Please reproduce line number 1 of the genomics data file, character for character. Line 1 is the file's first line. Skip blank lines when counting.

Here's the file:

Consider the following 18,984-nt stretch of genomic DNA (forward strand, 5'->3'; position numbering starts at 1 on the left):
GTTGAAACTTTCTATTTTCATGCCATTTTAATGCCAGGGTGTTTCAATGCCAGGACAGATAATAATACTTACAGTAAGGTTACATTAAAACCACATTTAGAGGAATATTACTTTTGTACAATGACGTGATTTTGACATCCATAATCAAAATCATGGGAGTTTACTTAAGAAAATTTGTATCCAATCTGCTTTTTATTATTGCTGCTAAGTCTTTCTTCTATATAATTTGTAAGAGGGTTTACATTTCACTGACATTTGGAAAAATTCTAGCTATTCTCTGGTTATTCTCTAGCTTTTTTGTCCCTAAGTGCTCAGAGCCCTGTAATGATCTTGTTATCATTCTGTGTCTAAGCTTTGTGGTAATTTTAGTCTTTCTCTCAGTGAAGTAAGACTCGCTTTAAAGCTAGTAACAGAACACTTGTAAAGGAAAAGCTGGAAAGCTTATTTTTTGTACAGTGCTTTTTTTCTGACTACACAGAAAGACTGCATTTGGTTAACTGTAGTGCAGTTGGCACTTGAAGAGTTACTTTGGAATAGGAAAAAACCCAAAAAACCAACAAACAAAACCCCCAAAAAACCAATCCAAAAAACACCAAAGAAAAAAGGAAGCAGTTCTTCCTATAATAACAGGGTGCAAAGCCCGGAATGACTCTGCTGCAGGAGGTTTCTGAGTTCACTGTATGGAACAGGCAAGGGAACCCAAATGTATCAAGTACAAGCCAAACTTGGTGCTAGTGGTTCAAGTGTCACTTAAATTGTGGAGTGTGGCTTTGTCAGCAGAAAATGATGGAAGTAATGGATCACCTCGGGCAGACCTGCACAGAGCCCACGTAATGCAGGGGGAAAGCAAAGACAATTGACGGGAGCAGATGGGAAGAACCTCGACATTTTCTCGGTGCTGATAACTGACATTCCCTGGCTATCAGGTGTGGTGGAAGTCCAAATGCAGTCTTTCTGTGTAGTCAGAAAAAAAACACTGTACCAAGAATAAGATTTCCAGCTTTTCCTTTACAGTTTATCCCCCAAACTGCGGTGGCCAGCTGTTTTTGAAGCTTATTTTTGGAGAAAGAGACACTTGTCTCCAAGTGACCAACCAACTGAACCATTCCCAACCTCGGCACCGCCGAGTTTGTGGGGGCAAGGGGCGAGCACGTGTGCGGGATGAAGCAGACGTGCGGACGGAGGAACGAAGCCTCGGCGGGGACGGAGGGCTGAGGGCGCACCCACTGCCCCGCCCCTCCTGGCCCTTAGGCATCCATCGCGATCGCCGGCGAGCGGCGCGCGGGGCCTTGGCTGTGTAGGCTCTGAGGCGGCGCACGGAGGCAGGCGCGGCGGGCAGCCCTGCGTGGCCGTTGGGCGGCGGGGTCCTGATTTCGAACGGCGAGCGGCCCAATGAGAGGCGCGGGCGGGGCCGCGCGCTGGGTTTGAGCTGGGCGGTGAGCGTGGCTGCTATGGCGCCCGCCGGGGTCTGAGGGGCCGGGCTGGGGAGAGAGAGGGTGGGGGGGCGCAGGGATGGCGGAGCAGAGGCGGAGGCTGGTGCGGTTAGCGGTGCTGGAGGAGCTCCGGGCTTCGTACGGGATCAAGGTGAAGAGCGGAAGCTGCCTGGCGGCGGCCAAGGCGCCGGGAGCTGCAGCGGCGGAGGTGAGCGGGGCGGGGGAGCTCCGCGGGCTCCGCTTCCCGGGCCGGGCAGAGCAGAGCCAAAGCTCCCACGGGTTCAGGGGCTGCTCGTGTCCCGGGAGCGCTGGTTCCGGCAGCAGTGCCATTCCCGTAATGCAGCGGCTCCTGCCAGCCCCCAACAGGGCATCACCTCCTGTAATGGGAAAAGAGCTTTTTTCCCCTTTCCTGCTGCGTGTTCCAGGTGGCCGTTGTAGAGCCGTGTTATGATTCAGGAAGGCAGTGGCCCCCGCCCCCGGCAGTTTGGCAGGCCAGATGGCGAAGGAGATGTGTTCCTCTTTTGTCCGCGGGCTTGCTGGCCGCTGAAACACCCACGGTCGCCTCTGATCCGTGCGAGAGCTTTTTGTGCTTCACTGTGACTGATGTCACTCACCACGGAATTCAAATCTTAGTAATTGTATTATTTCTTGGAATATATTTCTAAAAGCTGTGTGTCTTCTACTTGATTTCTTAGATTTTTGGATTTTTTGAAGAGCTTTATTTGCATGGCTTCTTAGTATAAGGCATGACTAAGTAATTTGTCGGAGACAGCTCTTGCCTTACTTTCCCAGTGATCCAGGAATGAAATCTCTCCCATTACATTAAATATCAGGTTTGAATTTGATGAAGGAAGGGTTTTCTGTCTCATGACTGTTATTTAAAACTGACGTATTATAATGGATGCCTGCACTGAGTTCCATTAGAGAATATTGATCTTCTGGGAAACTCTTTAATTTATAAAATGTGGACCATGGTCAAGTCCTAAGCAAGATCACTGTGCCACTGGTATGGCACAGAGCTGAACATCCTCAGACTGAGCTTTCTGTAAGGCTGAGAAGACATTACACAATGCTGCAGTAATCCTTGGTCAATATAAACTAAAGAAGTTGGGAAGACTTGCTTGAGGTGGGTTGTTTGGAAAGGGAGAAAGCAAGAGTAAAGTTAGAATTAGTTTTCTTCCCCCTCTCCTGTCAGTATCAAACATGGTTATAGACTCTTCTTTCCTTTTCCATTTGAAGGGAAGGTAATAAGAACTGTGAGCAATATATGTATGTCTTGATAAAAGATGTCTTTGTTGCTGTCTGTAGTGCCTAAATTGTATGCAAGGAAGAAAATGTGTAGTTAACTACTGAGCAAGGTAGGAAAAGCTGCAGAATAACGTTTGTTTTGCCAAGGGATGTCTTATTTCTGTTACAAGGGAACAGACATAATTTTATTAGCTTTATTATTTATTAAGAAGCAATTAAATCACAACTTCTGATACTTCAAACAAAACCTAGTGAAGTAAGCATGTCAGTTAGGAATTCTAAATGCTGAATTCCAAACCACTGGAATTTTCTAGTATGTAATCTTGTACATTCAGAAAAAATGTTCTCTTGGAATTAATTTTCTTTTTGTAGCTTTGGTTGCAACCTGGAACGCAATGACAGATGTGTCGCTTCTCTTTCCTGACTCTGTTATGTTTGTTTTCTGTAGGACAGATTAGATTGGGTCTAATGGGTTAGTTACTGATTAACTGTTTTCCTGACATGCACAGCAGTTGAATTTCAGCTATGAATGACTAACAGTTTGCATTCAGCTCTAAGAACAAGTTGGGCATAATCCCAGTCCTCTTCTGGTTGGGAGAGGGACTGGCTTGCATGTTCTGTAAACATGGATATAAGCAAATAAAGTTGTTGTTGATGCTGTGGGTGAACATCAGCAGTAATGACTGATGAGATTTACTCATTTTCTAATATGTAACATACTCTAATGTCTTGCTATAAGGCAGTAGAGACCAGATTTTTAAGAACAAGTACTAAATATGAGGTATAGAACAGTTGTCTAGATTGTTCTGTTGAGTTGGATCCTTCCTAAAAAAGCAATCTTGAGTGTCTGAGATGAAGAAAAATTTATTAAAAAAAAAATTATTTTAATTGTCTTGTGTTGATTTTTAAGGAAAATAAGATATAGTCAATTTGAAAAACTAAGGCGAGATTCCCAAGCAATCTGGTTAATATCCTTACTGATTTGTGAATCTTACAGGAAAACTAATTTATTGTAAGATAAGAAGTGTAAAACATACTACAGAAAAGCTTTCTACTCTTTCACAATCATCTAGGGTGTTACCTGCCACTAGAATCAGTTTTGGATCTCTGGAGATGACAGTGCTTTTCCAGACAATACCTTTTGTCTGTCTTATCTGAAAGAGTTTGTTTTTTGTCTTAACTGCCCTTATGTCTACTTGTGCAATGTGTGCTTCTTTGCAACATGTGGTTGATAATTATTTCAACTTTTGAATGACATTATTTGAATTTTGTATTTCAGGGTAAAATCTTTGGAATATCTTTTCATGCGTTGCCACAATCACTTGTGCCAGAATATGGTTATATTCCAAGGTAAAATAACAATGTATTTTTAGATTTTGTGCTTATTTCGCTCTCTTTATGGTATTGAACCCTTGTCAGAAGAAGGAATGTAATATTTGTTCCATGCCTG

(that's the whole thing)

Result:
Consider the following 18,984-nt stretch of genomic DNA (forward strand, 5'->3'; position numbering starts at 1 on the left):